There was a small Maa Kali temple and we were greeted by Swamiji who came sprightly to receive us. He was delighted to see us and offered a glass of fresh nimbu paani and asked us to sit for a while. After regaining our breath and some energy from Vitamin C, we started to chat.

Shankar Swamy has been here since 18 years. He is a very learned man who is now busy writing his third edition of book on Tibetan Mysteries.

Shankar Swamyji in his small room with his books and Maa Kali

Shankar Swamyji in his small room with his books and Maa Kali

Shikar Varnavat is famous of two reasons, one for the temple of Mata Kunti (mother of the five Pandanvas) who accordingly to the mythological story spent time at this place meditating. Secondly, this place offers the best views of prominent mountains. Sadly, it was a cloudy day and we couldn’t see the peak clearly. However, I was told that on a clear sky day you can see  (from left to right) Bhandarpooch, Bhaghirathi Mountain 1 and 2 (I never knew mountains were numerically named until now), Gomukh, Kedar range, Neelkanth range and back of Badri range – all of these mountain peaks in a beautiful half circle. Another interesting thing to see was Mount Mandar, a mountain that stands independent and straight not touching any other mountain (a rare phenomenon) at a height of 11,000 feet.

Swamiji suggested that one should stay here overnight on a full moon night with clear sky to appreciate the real beauty of this place. You can see the snow capped mountains reflecting the moon light creating an out of the world panoramic sight. Surely, a sight to behold! I will come here again, I promised myself.

I saw many red chunnis tied around the temple and inquired about them. Once in a year in the month of April on an auspicious thrithya around 30,000 people trek all the way and come here to offer their prayers. That is the day when Shikar Varnavat is at its lively best with fair and lots of people.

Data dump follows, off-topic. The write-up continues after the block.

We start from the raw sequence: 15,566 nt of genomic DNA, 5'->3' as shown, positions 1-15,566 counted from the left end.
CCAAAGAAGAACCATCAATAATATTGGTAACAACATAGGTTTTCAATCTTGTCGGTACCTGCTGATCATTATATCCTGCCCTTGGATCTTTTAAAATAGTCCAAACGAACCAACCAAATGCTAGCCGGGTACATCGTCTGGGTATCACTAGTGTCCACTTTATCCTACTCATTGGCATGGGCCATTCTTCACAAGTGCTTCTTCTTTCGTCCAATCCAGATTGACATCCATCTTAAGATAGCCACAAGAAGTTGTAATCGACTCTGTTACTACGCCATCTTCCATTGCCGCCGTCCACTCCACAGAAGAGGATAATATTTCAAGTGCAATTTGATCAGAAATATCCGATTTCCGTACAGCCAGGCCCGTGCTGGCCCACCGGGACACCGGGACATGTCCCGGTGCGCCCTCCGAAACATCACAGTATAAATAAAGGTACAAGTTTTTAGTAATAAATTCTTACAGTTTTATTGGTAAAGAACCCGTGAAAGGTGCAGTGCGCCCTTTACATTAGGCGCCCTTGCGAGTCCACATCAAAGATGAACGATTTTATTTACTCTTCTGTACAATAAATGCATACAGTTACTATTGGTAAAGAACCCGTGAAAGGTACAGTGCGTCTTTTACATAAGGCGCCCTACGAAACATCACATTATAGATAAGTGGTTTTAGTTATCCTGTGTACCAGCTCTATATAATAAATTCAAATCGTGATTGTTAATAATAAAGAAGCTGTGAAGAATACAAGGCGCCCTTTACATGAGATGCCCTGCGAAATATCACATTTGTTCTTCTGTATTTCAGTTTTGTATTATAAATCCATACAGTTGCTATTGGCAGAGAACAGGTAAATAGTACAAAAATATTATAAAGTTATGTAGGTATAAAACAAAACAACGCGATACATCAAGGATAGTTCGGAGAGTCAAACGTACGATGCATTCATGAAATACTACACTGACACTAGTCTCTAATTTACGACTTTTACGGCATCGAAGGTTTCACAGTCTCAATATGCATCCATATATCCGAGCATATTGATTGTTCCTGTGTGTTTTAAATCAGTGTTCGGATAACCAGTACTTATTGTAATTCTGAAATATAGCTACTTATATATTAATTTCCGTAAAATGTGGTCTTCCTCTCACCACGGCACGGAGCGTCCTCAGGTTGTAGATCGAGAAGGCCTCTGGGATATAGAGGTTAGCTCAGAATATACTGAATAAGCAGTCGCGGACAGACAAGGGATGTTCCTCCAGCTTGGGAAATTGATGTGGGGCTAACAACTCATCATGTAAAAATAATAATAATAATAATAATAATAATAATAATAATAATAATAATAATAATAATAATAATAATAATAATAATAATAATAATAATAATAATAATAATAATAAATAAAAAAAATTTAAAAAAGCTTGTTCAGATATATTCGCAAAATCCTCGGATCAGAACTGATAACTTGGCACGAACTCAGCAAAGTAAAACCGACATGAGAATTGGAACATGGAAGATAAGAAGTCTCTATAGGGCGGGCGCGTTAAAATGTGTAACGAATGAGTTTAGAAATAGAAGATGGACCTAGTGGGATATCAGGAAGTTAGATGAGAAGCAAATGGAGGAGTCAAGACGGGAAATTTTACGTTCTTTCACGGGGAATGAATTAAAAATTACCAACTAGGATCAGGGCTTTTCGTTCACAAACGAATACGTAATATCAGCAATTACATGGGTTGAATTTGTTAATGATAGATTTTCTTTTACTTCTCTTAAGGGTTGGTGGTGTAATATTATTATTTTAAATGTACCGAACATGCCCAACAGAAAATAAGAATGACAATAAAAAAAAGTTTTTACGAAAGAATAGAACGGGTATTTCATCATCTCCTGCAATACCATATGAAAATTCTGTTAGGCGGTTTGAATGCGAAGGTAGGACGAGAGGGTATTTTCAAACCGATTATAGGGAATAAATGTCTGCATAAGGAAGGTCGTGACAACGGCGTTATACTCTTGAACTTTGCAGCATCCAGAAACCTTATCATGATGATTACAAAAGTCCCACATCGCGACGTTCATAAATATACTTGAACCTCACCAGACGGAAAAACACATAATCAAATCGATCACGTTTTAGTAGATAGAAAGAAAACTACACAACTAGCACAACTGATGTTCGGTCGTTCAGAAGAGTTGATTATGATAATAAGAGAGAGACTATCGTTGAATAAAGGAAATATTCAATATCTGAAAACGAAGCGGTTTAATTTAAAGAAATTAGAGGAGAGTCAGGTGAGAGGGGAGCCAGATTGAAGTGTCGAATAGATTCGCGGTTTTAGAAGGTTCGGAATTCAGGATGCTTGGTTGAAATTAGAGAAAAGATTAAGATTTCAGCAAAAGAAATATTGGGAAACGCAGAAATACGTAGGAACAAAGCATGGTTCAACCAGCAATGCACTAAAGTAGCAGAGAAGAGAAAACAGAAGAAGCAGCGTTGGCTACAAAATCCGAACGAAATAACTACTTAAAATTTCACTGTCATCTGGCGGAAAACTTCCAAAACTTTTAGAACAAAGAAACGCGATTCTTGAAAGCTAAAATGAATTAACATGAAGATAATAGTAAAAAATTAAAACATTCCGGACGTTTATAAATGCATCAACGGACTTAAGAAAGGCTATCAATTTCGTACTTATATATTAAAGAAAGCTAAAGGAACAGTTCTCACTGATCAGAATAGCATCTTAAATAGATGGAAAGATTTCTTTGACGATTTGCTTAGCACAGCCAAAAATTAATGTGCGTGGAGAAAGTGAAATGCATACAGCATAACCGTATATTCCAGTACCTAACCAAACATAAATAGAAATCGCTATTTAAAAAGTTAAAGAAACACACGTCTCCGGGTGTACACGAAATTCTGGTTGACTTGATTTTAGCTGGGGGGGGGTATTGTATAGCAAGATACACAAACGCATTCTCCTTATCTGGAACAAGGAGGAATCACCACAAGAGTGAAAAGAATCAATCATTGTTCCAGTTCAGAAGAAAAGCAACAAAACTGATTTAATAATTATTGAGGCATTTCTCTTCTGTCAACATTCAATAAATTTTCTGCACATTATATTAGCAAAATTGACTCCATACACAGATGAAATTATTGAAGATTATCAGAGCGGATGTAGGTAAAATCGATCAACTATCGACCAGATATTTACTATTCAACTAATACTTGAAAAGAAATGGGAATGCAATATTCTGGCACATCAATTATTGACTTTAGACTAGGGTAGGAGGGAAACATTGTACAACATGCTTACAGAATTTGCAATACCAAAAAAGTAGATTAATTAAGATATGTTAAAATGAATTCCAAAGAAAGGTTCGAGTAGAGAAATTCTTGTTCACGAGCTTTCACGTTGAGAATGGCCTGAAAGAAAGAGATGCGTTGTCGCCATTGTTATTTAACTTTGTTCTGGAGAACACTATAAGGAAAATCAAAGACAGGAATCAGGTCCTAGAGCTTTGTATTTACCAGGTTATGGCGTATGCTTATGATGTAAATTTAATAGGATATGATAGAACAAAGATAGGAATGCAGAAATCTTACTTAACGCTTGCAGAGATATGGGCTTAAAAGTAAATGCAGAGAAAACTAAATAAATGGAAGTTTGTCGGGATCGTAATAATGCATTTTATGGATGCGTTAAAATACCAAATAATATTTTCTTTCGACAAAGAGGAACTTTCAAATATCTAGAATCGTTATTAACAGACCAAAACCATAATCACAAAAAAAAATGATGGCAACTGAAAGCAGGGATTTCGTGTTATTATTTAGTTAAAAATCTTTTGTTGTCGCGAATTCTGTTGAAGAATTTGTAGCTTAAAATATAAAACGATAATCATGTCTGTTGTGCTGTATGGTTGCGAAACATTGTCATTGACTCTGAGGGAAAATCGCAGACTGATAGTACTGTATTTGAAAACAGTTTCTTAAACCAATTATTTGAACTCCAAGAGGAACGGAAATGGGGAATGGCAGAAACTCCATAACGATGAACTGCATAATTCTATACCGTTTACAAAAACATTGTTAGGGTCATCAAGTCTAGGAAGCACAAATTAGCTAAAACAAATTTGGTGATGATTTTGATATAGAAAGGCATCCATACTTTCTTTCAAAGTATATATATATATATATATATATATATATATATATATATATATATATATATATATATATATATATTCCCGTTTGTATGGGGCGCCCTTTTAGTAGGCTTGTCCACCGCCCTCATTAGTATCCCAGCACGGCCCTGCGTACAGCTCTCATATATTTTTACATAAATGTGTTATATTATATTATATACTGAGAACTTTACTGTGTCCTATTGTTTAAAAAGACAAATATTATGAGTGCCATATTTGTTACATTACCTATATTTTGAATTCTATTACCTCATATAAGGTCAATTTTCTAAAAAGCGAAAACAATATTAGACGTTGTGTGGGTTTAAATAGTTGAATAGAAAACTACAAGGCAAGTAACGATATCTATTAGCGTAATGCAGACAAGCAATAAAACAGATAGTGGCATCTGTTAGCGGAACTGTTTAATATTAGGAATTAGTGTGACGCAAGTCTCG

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Swamiji also showed us antique coins that he excavated from nearby places while wandering around. These coins were more than 2300 years old.

The excavated coins 2500 years old

The excavated coins 2500 years old

After some more chit-chat, I excused myself to enjoy the surroundings. The view from this place was splendid. One can sit for hours here doing nothing and still not get bored. From here you can see the complete Uttarkashi town with Bhagirathi River beautifully traversing through.

Uttarkashi city from the top at 8000 feet height

Uttarkashi city from the top at 8000 feet height

It was now time to leave. With memories of an adventurous trek, breathtaking sights and meeting with an enthusiastic Swamiji, I was content.

How to Reach?

Reach Rishikesh or Haridwar. Board a bus, hire a car or if you are in your personal vehicle then drive around 150 Kilometers uphill to Uttarkashi city in Uttarakhand. You will take around 4-5 hours to reach Uttarkashi city. From the Uttarkashi market asks for Mahidanda. Once you reach this place start your trek to Shikhar Varnavat. If you wish to trek thorough the ITBP route then call up your fauji friends or relatives to get access.

Though Uttarakhand was devastated by floods last year and roads are a bit difficult to traverse yet the beauty of place is beyond words. Come , enjoy trekking in Uttarakhand and explore the new paths.

My next trekking in Uttarakhand will be Nachiketa Taal in Uttarkashi, a walk through dense forest ending up in a lake with mountains standing tall on all sides. Stay tuned.

Which is the most adventurous trek you did?

This entry has been shortlisted for Holidify’s Travelogue Writing Contest in association with Linger. The content and pictures may not be used without prior permission of the author.

Submitted by: Gitanjali Banerjee

The original post can be found here.

 

 

This post was published by Holidify.com